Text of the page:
Toy Company Execs to Sexualize, Copyright and Brand the Tooth Fairy

Toy Company Execs to Sexualize, Copyright and Brand the Tooth Fairy

Parents are outraged at what they say is a new marketing ploy by money-hungry executives who seek to hijack the Tooth Fairy and turn her into a sexualized toy for girls. The Campaign for a Commercial-Free Childhood and Huffington Post report that a new scheme is being cooked up by devious marketers and investors to brand and copyright the Tooth Fairy so she can be sold back to girls as young as five years old for the hefty sum of up to $379 for a full birthday party collection.

“The Real Tooth Fairies” brand is yet another in a long line of highly sexualized toys for girls. The Real Tooth Fairies have full makeup, low cut, midriff-bearing tops, thigh high stockings, high heels and short skirts. Some parents think the fairies look as though they’d be more comfortable on a stripper pole than leaving money under kids’ pillows. The video pitch the company has been using to lure what parents perceive as greedy investors has been removed from the internet due to “Copyright Violations,” but a full transcript is available online.

The Huffington Post reports that the transcript is “preposterous enough to be a parody.” However, there is no parody at play; only cold hard cash as investors and company execs seek to profit from what some parents say is one of the few last remaining vestiges of an innocent childhood ritual. The company will be offering toys, clothes, games, accessories, collections and an interactive online experience that involves girls receiving secret messages from their own personal Tooth Fairy. Although the company hopes to cash in on each and every girl every time they lose a tooth, there is not much diversity in the Real Tooth Fairies line; five appear to be Caucasian and one appears to be of a mixed-race heritage.

The toy industry has come under scrutiny in the last several years for what parents say is a deliberate sexualizing of young girls. Toys under fire include the Bratz line of dolls and My Pretty Pony, who has now transformed into what some feel is a disturbing girl/pony hybrid with a face full of makeup, as well as sparkly hair. Besides the sexualized aspect of the toys, parents complain that the constant marketing to youngsters is beginning to eat into the parents’ budgets and reinforce an already exploitative consumer culture among children.

Parents opposed to the toy line say that the Real Tooth Fairies are slated to be marketed to girls as young as five, which is inappropriate because the Tooth Fairies main concerns are “appearances, shopping and boyfriends.” They also are appalled at what they say is a stereotyped “wanna by fairy” who is fat, unattractive and wears horn-rimmed glasses.

The Campaign for a Commercial free Childhood has created an online petition urging the company to pull the plug on The Real Tooth Fairy line. The petition states:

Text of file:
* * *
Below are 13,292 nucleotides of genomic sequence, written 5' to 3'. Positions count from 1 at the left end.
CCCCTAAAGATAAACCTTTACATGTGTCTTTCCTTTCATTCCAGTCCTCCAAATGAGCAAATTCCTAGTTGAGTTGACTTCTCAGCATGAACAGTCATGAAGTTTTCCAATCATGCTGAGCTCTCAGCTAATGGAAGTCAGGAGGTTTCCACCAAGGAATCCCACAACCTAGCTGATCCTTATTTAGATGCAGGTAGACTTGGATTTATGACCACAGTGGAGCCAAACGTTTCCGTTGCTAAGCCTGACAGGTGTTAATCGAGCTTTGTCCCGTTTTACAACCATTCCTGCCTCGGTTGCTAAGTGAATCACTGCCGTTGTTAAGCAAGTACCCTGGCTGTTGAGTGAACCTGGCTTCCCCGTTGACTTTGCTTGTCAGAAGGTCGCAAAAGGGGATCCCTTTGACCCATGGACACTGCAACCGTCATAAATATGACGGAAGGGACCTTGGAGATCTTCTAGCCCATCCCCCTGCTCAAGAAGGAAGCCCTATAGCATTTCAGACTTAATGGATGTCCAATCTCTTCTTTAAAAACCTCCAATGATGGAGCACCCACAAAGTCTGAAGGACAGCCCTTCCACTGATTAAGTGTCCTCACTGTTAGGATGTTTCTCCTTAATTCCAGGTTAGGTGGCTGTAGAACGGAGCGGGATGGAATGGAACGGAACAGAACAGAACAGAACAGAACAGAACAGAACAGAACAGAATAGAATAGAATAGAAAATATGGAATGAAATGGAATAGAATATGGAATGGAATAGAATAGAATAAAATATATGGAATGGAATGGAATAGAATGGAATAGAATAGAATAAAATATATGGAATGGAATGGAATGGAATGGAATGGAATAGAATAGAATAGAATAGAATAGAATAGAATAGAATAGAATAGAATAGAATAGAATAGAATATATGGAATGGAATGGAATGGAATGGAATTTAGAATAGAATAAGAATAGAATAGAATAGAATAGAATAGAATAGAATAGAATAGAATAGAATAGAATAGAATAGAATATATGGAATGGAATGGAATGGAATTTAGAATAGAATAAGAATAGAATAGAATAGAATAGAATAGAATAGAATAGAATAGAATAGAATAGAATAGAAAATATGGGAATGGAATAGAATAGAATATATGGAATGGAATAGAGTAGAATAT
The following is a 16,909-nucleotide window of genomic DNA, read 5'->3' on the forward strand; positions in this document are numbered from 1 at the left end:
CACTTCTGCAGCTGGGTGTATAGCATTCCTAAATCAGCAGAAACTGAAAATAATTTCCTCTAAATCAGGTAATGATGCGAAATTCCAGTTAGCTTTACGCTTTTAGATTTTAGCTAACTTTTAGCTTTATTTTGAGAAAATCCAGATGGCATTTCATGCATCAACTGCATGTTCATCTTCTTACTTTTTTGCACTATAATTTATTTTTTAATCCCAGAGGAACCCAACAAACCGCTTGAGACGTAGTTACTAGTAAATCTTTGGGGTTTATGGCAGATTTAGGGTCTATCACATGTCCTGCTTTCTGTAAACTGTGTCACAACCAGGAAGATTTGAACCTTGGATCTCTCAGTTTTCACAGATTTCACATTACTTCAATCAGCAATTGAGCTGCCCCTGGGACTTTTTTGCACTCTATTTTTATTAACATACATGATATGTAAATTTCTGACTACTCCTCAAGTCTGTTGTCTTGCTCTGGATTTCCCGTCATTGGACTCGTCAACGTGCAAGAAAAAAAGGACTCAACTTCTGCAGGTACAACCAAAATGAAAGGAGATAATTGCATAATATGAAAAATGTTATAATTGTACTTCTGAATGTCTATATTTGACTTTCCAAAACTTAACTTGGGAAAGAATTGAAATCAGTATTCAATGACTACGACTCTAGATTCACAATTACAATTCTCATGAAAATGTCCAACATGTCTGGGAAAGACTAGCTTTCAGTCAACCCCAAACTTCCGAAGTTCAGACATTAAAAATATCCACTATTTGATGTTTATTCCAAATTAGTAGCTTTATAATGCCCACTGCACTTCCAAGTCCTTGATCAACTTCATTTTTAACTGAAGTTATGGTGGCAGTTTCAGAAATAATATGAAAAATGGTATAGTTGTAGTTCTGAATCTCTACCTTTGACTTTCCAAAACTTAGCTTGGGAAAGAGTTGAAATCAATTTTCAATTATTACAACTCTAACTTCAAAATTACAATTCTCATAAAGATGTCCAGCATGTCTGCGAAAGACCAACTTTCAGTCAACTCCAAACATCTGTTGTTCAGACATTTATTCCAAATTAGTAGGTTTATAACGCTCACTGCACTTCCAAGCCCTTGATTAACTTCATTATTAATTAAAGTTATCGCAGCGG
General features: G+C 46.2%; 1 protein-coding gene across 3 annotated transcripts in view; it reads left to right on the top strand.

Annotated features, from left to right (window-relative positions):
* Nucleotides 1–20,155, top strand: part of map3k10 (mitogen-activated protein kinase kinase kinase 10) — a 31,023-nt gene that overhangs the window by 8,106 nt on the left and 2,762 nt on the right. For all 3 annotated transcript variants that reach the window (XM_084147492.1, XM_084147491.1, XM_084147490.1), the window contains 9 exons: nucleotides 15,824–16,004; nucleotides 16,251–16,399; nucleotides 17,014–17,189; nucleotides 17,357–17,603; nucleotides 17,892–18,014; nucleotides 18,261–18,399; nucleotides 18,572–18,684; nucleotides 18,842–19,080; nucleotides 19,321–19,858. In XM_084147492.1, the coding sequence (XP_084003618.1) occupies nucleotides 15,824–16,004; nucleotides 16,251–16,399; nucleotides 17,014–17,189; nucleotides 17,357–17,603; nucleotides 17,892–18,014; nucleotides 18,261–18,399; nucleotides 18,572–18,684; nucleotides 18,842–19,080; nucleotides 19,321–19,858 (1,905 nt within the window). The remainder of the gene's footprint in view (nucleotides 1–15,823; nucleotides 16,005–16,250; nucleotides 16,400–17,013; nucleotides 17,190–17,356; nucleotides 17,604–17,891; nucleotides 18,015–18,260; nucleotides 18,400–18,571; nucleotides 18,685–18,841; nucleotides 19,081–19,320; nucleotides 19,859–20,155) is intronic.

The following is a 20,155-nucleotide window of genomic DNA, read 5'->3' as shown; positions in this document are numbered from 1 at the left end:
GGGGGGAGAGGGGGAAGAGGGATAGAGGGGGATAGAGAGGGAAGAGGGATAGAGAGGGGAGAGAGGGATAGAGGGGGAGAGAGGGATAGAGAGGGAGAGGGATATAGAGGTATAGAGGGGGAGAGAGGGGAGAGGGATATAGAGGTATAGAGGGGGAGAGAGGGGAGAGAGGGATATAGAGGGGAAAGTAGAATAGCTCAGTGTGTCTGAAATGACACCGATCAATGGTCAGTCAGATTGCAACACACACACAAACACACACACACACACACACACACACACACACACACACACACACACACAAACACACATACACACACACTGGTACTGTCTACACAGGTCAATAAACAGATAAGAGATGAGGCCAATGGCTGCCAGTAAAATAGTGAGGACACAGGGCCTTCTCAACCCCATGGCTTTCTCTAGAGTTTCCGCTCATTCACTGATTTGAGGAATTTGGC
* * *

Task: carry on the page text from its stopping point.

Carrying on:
There is a reason “that a childhood character known by millions worldwide has not yet been licensed.” The Tooth Fairy belongs in the public domain of childhood imagination. It is wrong to “leverage and define” a “rite-of-passage moment,” the celebration of which has always been the purview of families. 

The Real Tooth Fairies replaces children’s own creations with homogenized, corporate-constructed, sexualized images, constricting both imagination and cultural diversity. To cite just one example, your target audience is girls as young as 5, but the Real Tooth Fairies you’re selling are largely preoccupied with appearance, shopping, and boyfriends. Please stop your efforts to profit from an inevitable biological milestone by exploiting children’s imaginations and family rituals. Please put an end to The Real Tooth Fairies. 

Online commenter Jeanne Waful summed up many parents’ feelings by saying, “Three things: 1. Stop sexualizing every female. It’s not healthy for young girls to have every female objectified. 2. Boys have the tooth fairy, too, and please leave them out of your slimy campaign. and 3. Have some people no limits and no shame to what they will capitalize on?”

It’s not just parents, but some teachers as well, who feel that the new brand is a bad idea. Teacher Stephanie Cornell expressed her thoughts as someone who works with children every day: “…As a third grade teacher who routinely sends students down to the nurse’s office for a “tooth box” when they lose a tooth, I feel that marketing the Tooth Fairy in this way is a disgrace,” she says. ”Many of my sweet and innocent students come back to school the next day excited to share what the Tooth Fairy brought them. For many of them, the anticipation of knowing the Tooth Fairy will be visiting is more important to them than the money they may receive. Children are forced to grow up way too fast in today’s society and allowing them to savor the uncomplicated vision of the Tooth Fairy is a must.”

Still other parents are unmoved. Melissa Michaels, a mother of three girls, says the new line of toys doesn’t bother her. “My kids want things all the time and I just say no,” Michaels says.  “I already lie to them about the existence of a tooth fairy so I would just tell them that all this other stuff is fake.”

Whether or not the company will move forward with sexualizing, branding and copywriting the Tooth Fairy after the backlash remains to be seen. For now, girls still have plenty of glamorous toys to demand from already-cash-strapped parents.

By: Rebecca Savastio

Source: Campaign for a Commercial Free Childhood petition

Source: Huffington Post

Source: Campaign for a Commercial Free Childhood

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